SINGAPORE - A family of six from Singapore was allegedly asked by a Johor immigration officer for a bribe after they drove past an unmanned booth at the Johor Bahru checkpoint across the Causeway without getting their passports stamped.
The incident went viral on Chinese daily Shin Min Daily News' Facebook page on Tuesday (May 10), prompting a response from Johor Chief Minister Onn Hafiz Ghazi, who said that he will take "this allegation seriously".
"(I will) get the necessary authorities to investigate," he said, adding that he hoped Shin Min could help with the investigation.
A 42-year-old clerk, who wanted to be known only as Mrs Song, told Shin Min on Tuesday (May 10) that her family drove from Woodlands Checkpoint towards Johor Bahru at about 6.30pm last Saturday (May 7), intending to celebrate Mother's Day there.
She was with her 43-year-old husband, their children aged nine and 11, as well as her parents.
At the Johor Bahru checkpoint, an immigration officer removed a safety cone at one of the lanes and beckoned them to drive towards the immigration counter of that lane.
"The glass panel (of the counter) was dark and all four of us adults didn't see anyone inside, "Mrs Song told The Straits Times.
She added: "It has been two years since we drove to Malaysia, so we didn't know if the process had changed, and we were the first car in that lane."
They drove past a barrier which lifted itself after tapping the Touch 'n' Go stored value card.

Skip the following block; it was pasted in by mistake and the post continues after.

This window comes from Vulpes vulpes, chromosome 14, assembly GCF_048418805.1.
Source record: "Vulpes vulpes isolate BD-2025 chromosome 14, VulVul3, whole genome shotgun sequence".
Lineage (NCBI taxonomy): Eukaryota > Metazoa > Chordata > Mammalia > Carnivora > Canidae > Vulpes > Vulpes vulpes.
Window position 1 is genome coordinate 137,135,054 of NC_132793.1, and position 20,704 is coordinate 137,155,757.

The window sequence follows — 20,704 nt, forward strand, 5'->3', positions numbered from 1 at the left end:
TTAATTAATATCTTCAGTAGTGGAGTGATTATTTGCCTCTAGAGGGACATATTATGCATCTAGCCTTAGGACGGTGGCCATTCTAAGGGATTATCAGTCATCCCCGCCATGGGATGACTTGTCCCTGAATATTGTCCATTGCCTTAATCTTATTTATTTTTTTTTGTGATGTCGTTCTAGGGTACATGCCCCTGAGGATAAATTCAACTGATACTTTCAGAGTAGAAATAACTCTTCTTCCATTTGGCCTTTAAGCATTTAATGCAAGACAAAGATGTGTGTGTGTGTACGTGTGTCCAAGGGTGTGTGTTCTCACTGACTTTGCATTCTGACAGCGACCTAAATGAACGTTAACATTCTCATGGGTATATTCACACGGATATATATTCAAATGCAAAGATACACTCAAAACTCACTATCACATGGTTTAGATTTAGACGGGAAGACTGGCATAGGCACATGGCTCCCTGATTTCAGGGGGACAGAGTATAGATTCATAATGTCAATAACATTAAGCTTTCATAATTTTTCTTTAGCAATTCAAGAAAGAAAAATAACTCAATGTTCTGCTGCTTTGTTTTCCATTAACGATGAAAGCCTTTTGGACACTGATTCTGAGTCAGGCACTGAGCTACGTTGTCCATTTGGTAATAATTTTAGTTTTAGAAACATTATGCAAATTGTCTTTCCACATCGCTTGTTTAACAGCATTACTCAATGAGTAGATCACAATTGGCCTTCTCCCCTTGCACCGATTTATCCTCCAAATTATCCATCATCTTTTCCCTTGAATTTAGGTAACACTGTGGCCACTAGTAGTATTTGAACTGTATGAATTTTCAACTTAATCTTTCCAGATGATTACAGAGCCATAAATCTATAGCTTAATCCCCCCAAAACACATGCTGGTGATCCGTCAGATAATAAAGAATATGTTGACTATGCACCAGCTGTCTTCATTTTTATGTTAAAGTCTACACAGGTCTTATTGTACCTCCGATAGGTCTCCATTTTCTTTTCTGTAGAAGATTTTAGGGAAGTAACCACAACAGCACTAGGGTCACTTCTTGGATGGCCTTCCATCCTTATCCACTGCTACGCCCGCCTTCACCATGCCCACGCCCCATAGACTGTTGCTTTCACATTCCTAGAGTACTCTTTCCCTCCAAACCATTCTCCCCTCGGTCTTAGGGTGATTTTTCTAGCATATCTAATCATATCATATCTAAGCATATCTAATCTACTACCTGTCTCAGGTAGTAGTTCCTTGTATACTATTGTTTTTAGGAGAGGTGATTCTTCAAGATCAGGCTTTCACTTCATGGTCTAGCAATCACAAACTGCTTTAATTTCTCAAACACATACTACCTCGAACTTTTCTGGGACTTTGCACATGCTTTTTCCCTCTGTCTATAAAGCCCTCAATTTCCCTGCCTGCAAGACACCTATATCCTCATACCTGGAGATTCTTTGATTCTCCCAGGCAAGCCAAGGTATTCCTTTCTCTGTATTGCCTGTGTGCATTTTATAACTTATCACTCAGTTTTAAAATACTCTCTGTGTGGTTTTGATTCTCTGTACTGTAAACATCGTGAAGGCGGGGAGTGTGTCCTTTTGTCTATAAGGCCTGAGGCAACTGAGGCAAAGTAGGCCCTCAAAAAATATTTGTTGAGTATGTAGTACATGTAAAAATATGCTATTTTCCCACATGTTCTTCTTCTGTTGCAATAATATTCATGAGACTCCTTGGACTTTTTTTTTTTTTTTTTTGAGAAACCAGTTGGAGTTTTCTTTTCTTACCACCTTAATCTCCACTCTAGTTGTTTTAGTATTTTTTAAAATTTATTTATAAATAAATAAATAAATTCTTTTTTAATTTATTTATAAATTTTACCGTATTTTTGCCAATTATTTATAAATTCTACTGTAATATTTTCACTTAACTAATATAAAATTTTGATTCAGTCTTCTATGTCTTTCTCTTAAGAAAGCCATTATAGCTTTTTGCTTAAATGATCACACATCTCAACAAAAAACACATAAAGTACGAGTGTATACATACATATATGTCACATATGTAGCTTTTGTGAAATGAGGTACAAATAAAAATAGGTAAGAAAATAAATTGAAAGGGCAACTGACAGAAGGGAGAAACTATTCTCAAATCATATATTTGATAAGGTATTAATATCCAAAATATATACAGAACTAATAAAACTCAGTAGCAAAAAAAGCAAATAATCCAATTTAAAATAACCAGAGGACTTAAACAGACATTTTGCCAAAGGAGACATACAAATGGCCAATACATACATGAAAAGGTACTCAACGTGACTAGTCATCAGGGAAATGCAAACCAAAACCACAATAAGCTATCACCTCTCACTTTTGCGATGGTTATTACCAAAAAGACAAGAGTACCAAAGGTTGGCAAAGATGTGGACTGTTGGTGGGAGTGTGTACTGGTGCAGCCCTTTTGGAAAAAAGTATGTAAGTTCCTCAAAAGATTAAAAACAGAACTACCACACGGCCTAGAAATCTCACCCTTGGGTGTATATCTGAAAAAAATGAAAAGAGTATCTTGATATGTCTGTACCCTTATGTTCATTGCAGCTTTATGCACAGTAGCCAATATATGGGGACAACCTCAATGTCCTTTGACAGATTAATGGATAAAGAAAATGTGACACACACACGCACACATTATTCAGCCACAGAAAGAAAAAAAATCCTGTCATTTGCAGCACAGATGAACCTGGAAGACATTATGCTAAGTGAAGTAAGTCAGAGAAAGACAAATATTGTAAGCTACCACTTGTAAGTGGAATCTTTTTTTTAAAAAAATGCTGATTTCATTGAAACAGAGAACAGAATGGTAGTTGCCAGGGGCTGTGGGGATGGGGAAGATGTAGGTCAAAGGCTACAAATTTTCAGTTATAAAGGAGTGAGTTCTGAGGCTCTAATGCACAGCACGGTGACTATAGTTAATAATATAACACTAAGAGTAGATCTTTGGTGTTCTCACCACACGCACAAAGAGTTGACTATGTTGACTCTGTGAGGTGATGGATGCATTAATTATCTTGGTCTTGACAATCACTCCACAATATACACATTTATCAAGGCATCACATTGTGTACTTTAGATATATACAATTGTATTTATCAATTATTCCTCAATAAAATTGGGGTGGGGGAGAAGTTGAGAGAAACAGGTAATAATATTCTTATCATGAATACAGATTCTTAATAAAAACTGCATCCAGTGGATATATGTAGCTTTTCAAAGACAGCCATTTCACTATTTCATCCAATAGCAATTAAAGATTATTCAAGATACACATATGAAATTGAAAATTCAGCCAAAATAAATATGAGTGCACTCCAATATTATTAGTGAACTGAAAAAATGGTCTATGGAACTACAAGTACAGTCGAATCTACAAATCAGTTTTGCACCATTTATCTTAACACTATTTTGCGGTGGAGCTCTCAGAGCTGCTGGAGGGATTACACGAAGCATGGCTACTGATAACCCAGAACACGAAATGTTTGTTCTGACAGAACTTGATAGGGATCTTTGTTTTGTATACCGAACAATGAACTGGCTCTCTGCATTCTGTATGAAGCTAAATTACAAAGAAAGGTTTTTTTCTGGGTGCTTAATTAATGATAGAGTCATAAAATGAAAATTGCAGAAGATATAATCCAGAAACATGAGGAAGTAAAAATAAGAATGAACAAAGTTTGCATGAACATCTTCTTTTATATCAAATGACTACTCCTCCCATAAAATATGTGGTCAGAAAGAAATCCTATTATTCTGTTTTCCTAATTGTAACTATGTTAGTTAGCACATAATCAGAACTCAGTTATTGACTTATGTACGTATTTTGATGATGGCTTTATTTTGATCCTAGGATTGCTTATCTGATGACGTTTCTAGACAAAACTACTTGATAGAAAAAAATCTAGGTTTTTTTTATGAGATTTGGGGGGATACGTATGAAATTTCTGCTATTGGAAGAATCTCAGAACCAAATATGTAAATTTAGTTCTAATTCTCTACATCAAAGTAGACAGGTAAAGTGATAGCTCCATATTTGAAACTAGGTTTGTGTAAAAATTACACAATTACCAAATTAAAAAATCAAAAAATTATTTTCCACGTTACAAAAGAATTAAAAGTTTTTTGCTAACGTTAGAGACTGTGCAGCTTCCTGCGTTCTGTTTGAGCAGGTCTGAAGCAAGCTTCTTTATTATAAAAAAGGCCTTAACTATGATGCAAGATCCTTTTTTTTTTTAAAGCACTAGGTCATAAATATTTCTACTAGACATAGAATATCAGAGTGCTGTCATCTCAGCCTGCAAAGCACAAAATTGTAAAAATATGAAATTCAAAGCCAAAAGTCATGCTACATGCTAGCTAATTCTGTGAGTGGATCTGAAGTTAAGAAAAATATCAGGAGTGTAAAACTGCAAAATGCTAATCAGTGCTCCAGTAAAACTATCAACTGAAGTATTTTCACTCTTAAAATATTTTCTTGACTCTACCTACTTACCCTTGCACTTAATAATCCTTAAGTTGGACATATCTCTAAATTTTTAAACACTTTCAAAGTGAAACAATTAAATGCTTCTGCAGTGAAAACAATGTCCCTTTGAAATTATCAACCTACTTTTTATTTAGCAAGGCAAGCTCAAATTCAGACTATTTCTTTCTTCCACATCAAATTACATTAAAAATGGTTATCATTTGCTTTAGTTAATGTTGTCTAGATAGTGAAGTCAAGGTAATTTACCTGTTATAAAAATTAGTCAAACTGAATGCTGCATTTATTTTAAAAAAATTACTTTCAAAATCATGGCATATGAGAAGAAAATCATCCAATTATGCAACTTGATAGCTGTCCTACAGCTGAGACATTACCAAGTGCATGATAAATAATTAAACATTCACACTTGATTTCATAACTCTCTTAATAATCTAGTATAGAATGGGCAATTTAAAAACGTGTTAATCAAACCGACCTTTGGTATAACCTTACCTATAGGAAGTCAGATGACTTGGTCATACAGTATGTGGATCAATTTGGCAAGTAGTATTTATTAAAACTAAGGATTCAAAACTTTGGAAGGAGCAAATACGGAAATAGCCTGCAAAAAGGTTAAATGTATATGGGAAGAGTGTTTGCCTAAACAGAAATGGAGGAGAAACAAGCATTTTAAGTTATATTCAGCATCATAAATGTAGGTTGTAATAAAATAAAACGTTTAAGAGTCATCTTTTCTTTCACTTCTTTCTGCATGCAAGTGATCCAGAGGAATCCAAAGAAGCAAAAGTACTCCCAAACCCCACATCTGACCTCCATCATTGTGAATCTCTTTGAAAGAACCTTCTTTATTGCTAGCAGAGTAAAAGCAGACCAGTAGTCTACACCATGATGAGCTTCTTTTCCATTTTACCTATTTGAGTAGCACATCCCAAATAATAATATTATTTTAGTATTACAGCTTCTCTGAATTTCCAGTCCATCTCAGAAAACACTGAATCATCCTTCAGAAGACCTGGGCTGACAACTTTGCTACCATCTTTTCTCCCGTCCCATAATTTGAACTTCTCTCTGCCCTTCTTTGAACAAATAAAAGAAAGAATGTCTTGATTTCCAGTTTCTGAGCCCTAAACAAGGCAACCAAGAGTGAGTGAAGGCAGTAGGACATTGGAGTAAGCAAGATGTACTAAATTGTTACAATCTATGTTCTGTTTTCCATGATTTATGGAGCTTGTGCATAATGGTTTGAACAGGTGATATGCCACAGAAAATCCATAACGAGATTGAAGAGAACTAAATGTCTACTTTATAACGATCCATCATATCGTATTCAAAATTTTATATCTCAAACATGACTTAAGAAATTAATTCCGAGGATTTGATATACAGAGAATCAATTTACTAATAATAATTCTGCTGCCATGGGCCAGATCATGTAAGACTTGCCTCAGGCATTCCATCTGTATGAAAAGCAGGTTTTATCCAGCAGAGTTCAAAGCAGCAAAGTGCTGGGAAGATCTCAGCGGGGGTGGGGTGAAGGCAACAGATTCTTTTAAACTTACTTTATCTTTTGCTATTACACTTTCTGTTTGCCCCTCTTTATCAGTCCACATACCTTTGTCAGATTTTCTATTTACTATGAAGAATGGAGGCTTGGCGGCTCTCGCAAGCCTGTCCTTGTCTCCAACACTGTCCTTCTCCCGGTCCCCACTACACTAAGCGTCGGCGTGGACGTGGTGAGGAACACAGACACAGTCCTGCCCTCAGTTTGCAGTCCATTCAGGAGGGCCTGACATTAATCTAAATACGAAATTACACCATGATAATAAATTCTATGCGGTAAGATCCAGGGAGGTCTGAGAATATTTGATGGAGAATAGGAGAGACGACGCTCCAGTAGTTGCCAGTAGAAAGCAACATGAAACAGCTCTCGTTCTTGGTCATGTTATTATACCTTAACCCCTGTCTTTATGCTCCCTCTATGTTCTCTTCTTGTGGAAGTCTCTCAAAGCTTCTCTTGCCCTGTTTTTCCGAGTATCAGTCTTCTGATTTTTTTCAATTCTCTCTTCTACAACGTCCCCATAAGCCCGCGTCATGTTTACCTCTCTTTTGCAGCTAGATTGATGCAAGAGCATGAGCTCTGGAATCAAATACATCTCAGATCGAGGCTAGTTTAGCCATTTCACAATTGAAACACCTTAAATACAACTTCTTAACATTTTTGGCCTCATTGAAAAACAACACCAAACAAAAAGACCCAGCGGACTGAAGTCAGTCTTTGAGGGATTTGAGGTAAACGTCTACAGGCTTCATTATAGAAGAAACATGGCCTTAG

Realising their error at a customs declaration lane, they pulled over and approached another officer who pointed them to an office.
According to Mrs Song, there, an officer wearing flip-flops while in uniform, informed the family to meet him outside the office.
He told them that an entire family's passports left unstamped was a big issue and the family could be detained and fined up to RM10,000 (S$3,170).
"You want to settle (this) personally or do you want me to report (the incident)?" the officer allegedly asked Mrs Song.
Spooked by the idea of being detained with children and elderly parents, she asked what settling the issue meant – only for the officer to allegedly name a price of RM100 for each adult, totalling RM400.
As she did not have enough cash on hand, the officer allegedly settled for RM200.
Criminal lawyer Cory Wong, of Invictus Law Corporation, said that Singapore's corruption laws also cover bribes by Singaporeans overseas.
"Our corruption laws are such that even if you are not the one who asked to be part of bribe (and) the bribe was asked of you, it is still an offence to give a bribe."
But Mr Wong added that Singaporeans who feel pressured into giving bribes may seek consular assistance, which would, in turn, help contact the relevant authorities in a foreign country.
Cases of potential corruption can be anonymously reported to the Malaysian Anti-Corruption Commission via its hotline at 1-800-886-000, e-mail at email@example.com, online and via letters, among other methods.
Public servants in Malaysia found guilty of using their position to receive gratification can be jailed up to 20 years and fined up to five times the value of the bribe given, or RM10,000, whichever is higher.